The U.S. Food and Drug Administration (“FDA”) panel’s unanimous recommendation to approve Sandoz’ application for a filgrastim biosimilar of Amgen’s Neupogen® on Jan. 7, 2015, brings into sharp focus the provisions of the Biologics Price Competition and Innovation Act of 2009 (“BPCIA”) for resolving patent issues. The imminent approval by the FDA of Sandoz’ application now leaves resolution of patent issues for Sandoz to contend with as it prepares to launch its biosimilar filgrastim product. The lawsuit to resolve these issues, however, has just begun.
On July 7, 2014, Sandoz’ application for a filgrastim biosimilar was accepted for review by the FDA. Amgen Inc. v. Sandoz Inc., No. 3:14-cv-04741 (N.D. Cal. Filed Oct. 24, 2014), Sandoz Answer to Complaint and Affirmative Defenses and Counterclaims, ¶ 63. According to the BPCIA, this event triggers a scheme for reciprocal exchanges of patent-related information that is likely to last for about 9 months before patent litigation ensues. 42 U.S.C. §262(l). According to Amgen, under this scheme a patent lawsuit for Sandoz’ filgrastim product would not be initiated prior to about March 18, 2015. Amgen Inc. v. Sandoz Inc., No. 3:14-cv-04741, Amgen’s Complaint, ¶ 64. However, Sandoz’ filgrastim application was recommended for approval by the FDA panel on Jan. 7, 2015.
This situation highlights how narrowly the current statutory scheme limits the ability of biosimilar applicants to resolve patent issues before FDA approval. Prior to filing an application for approval of a biosimilar product, an applicant’s activities are shielded from patent infringement by 35 U.S.C. § 271(e)(1), which provides a broad “safe harbor” for what would otherwise be infringing activity. Sandoz Inc. v. Amgen Inc., 112 U.S.P.Q.2d 2004, 2008 (Fed. Cir. 2014). This “safe harbor” is in effect at least until the biosimilar application is filed. Id. The “safe harbor” was relied upon by the Federal Circuit in ruling that a prospective biosimilar applicant does not meet the Article III requirement for “immediacy and reality” that would allow them to resolve patent issues via a Declaratory Judgment action. Id.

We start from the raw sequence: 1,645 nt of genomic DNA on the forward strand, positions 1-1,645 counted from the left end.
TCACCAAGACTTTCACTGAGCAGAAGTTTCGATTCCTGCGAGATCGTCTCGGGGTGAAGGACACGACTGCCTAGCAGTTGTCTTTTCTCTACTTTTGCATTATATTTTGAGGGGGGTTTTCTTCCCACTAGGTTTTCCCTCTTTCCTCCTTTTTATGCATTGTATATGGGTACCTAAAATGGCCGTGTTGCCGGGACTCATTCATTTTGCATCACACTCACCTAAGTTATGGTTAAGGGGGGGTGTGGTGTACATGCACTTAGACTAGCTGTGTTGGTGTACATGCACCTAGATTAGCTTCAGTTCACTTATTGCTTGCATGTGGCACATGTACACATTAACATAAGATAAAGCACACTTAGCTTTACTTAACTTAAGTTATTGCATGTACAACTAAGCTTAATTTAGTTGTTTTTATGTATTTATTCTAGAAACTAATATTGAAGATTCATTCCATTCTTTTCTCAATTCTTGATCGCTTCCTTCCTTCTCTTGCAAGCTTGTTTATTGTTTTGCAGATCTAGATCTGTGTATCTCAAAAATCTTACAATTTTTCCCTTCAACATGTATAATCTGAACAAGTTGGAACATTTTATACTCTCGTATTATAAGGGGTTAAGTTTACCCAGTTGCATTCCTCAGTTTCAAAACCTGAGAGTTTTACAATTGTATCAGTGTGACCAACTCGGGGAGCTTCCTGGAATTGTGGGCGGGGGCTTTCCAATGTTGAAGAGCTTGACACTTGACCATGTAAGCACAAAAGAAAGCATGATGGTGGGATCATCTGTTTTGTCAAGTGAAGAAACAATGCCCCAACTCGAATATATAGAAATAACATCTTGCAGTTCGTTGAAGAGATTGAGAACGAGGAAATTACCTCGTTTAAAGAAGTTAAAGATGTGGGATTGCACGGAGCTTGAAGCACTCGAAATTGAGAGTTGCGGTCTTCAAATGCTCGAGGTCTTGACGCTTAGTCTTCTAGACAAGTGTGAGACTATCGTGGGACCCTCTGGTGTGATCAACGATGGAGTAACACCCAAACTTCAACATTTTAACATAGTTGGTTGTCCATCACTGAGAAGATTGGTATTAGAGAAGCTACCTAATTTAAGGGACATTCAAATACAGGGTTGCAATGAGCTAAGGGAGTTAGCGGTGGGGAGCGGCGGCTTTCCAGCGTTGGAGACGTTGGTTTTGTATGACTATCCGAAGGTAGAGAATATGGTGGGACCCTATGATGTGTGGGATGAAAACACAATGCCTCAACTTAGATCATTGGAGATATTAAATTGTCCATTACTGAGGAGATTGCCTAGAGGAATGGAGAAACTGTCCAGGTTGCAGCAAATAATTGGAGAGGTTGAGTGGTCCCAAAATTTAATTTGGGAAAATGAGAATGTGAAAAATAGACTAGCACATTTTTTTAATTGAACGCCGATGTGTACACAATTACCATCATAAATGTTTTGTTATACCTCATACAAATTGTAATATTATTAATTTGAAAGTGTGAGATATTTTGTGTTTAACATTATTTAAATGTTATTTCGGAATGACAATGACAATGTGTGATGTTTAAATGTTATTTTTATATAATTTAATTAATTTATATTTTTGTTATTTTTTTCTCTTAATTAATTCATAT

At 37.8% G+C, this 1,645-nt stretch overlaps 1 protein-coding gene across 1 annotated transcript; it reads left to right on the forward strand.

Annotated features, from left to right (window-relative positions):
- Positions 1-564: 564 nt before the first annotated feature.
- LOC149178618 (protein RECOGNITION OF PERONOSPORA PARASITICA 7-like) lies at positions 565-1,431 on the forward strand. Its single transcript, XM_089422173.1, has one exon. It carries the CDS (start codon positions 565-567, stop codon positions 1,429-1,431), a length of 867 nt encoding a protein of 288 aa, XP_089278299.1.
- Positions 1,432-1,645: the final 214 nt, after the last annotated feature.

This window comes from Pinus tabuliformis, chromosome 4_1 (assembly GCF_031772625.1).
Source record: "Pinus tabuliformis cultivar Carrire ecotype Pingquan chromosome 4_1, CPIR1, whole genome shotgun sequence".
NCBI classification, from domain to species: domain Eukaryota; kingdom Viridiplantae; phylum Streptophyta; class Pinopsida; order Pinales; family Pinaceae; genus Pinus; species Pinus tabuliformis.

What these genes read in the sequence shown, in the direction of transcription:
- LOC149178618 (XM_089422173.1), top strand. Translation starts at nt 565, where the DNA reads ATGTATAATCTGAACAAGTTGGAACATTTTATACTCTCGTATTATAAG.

Subsequently, once a biosimilar application is filed, the BPCIA precludes the applicant from bringing a Declaratory Judgment action until after providing notice of commercial marketing. 42 U.S.C. §262(l)(8)(9). According to at least one court, this notice cannot be given prior to FDA approval. Sandoz Inc. v. Amgen Inc., No.C-13-2904, 2013 WL 6000069, at *2 (N.D. Cal. Nov. 12, 2013).
The strategy Sandoz adopted for its filgrastim application precipitated a patent infringement lawsuit by Amgen on Oct. 24, 2014. Sandoz provided timely notice to Amgen after the FDA accepted its filgrastim application for review, but ultimately decided not to allow Amgen’s attorneys to inspect that application and would not provide manufacturing information. Amgen Inc. v. Sandoz Inc., No 3:14-cv-04741, Sandoz’s Answer, ¶ 67. Amgen filed suit alleging infringement of U.S. Patent No. 6,162,427, which expires on Dec. 12, 2016. Although this lawsuit likely was filed sooner than would be the case had the BPCIA scheme been followed, it is likely to be several years after FDA approval before the related patent issues are resolved.
There are a variety of strategies available for resolving patent issues prior to product launches. Contact a Husch Blackwell attorney for more information about these possibilities.